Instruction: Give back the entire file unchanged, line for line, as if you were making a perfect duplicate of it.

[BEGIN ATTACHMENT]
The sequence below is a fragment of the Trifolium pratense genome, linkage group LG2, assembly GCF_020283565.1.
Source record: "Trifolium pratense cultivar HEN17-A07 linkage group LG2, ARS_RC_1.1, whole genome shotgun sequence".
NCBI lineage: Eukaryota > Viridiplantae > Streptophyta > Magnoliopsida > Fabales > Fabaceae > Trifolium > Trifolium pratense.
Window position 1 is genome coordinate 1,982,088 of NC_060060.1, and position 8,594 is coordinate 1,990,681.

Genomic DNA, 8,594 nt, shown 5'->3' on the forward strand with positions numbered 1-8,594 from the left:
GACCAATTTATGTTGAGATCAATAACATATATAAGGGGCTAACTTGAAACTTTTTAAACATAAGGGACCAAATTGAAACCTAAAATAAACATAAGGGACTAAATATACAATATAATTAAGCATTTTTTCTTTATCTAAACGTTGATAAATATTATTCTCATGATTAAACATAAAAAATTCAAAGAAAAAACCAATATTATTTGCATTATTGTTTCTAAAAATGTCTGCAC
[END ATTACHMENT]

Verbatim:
The sequence below is a fragment of the Trifolium pratense genome, linkage group LG2, assembly GCF_020283565.1.
Source record: "Trifolium pratense cultivar HEN17-A07 linkage group LG2, ARS_RC_1.1, whole genome shotgun sequence".
NCBI lineage: Eukaryota > Viridiplantae > Streptophyta > Magnoliopsida > Fabales > Fabaceae > Trifolium > Trifolium pratense.
Window position 1 is genome coordinate 1,982,088 of NC_060060.1, and position 8,594 is coordinate 1,990,681.

Genomic DNA, 8,594 nt, shown 5'->3' on the forward strand with positions numbered 1-8,594 from the left:
GACCAATTTATGTTGAGATCAATAACATATATAAGGGGCTAACTTGAAACTTTTTAAACATAAGGGACCAAATTGAAACCTAAAATAAACATAAGGGACTAAATATACAATATAATTAAGCATTTTTTCTTTATCTAAACGTTGATAAATATTATTCTCATGATTAAACATAAAAAATTCAAAGAAAAAACCAATATTATTTGCATTATTGTTTCTAAAAATGTCTGCAC